Fish & Cat (Mahi Va Gorbeh) (2013): In the Caspian region, students have gathered for a kite-flying event during the winter solstice. Next to their camp is a small hut occupied by three cooks who work at a nearby restaurant, a place that serves human meat on the menu. Meanwhile, the space-time loop within this film both gives away the ending and also makes it seem suspenseful at the same time. And here’s one more thing that makes this break from the pack: The entire movie is one single 140-minute take.
Director Shahram Mokri said, “I like the paintings of Maurits Escher, where you can see a change in perspective in the same visual. In my film, I wanted to give a change in perspective of time in one single shot. So the idea for the film came from his paintings.”
Consider this an Iranian Texas Chainsaw Massacre, yet one where we don’t see the horror of cannibalism yet feel it even more, if that’s possible. What a wild film.
Ashkan, The Charmed Ring And Other Stories (Ashkan, Angoshtar-e Motebarek Va Dastan-haye Digar) (2008): Mokri’s first feature was a black and white comedy about fate that, yes, has the feel of Tarantino yet establishes the director’s own voice as it tells the tales of blind jewel thieves Shahrooz and Reza; Askhan, a man who can’t quite seem to commit suicide, some cops, some hitmen, a young couple who wants to run away to get married, the boy’s angry father, art dealers, two female morgue attendants and, oh yeah, a fish on the loose and a missing ring.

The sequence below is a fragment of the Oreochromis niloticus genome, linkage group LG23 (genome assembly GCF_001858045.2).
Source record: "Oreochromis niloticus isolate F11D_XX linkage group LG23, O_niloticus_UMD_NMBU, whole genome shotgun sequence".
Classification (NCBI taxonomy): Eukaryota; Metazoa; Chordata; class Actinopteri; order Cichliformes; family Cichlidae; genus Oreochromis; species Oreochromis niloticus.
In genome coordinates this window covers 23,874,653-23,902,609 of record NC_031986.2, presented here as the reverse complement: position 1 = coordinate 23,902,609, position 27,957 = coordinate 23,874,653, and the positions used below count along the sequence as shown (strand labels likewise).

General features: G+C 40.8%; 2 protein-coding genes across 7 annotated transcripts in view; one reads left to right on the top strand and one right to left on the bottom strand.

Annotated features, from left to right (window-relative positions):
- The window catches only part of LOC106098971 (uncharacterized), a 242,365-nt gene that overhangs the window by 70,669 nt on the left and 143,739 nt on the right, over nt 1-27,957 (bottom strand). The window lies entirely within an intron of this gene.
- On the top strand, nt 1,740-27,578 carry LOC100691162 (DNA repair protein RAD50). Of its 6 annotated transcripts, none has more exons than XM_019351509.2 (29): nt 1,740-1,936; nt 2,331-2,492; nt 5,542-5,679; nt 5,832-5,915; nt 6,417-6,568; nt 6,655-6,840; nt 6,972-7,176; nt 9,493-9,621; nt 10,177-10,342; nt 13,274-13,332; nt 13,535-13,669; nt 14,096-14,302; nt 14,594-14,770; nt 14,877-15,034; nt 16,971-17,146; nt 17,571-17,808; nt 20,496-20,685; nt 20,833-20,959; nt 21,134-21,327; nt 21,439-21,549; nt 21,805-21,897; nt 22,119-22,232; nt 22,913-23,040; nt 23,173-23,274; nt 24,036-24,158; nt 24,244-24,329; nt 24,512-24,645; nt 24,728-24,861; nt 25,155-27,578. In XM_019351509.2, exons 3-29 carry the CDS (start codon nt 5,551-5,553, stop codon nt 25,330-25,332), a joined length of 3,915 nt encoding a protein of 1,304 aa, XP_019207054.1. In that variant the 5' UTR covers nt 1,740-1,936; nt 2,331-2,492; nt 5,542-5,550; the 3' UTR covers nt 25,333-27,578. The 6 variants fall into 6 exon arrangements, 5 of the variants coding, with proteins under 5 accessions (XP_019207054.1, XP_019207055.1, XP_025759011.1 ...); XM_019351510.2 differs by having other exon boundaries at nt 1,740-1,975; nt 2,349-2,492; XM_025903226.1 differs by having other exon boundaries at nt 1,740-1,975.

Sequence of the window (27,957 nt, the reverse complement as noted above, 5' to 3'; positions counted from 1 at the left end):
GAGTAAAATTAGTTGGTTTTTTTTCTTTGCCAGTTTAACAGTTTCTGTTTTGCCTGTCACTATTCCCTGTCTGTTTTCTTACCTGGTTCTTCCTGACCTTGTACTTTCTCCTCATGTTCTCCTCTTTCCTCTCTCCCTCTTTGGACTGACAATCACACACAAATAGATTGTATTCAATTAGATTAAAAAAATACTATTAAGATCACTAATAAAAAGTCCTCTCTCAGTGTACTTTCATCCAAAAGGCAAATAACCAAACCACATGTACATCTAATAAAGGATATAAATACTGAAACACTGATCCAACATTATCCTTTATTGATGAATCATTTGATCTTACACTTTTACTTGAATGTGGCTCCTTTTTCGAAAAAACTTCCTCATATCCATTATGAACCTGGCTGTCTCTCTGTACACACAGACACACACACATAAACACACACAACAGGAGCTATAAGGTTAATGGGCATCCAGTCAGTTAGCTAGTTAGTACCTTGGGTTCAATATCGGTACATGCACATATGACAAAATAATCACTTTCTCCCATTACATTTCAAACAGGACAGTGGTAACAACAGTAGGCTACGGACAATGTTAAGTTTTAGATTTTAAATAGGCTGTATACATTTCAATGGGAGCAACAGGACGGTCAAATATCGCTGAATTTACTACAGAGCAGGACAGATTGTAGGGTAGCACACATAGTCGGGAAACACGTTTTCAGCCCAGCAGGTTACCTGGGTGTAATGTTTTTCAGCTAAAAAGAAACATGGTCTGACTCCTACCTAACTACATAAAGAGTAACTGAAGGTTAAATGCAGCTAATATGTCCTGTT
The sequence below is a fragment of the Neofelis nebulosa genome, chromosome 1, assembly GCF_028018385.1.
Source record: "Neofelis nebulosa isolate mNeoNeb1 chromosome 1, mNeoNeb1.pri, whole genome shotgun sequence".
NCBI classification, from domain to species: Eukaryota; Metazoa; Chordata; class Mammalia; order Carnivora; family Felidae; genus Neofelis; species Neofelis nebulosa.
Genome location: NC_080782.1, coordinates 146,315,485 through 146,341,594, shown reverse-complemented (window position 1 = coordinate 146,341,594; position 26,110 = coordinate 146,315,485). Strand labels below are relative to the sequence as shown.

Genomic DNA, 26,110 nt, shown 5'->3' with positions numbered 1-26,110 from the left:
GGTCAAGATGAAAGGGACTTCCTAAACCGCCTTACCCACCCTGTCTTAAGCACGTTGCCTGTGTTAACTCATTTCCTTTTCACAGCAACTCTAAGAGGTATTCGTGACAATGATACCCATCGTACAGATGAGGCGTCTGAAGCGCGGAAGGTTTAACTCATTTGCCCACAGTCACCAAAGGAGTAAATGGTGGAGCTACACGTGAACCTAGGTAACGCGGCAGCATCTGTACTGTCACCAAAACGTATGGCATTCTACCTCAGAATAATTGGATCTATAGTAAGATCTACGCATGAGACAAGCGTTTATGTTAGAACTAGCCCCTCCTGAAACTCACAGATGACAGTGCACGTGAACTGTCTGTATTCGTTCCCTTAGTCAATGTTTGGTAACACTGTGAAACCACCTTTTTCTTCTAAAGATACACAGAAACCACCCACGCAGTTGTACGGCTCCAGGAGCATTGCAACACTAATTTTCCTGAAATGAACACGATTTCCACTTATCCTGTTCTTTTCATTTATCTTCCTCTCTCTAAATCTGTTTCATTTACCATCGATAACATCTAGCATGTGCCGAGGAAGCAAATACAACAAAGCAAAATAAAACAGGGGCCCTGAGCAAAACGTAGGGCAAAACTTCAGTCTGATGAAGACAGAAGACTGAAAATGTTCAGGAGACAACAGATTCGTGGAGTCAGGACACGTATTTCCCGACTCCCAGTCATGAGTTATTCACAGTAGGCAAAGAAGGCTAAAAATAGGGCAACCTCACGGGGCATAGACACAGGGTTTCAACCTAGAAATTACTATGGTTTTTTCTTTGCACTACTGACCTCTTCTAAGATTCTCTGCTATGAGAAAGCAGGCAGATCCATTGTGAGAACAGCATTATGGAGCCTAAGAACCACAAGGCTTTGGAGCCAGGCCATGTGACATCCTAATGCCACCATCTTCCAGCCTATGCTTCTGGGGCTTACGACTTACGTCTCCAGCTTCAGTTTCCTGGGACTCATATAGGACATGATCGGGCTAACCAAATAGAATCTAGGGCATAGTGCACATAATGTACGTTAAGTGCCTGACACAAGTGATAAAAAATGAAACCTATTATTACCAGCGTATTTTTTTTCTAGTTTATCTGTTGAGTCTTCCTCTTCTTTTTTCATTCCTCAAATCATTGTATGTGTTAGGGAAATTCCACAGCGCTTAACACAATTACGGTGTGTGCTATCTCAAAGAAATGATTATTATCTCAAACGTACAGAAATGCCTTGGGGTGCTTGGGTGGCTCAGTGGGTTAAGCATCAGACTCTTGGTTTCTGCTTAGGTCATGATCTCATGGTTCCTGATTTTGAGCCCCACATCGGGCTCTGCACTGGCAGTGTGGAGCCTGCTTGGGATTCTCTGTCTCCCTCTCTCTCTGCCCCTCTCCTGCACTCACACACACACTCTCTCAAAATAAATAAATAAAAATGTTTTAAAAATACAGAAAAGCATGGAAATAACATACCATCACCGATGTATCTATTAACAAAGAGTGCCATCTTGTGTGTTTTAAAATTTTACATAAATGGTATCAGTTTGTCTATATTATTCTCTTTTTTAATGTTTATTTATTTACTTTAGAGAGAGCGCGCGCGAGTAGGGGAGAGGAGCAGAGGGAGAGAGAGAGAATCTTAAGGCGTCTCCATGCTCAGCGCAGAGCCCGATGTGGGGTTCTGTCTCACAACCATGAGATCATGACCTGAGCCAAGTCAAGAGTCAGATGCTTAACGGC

Beyond Tarantino, there are moments that feel like film noir and others that reference Jim Jarmusch. Remember when Crash or Magnolia or any of those post-Quentin movies where everyone’s connected seemed to be every other movie? Sure, this is like that, but it also has an episodic nature and fun edge that makes it stand out from also-rans like Eight Heads In a Duffle Bag.
I know that Mokri made shorts before this, but it’s pretty amazing that this was his first full-length movie.
Invasion (Hojoom)(2017): I can honestly say I’ve never seen another movie like this and it was absolutely astounding.
The sales copy for this describes it as “a science-fiction/detective/vampire story, with nods to stylized 1980s New Wave-era films like Liquid Sky” and yeah, that’s almost as close as I can come to figuring out how to explain it to you.
At some time somewhere in the future, teams of tattooed athletes play a never explained sport in a foreboding and dangerous stadium where a murder has already taken place. The police have been trying to reconstruct the crime over and over again, using the vampiric twin sister of the married man in his place. There’s also a way too long eclipse and a global pandemic happening all at the same time.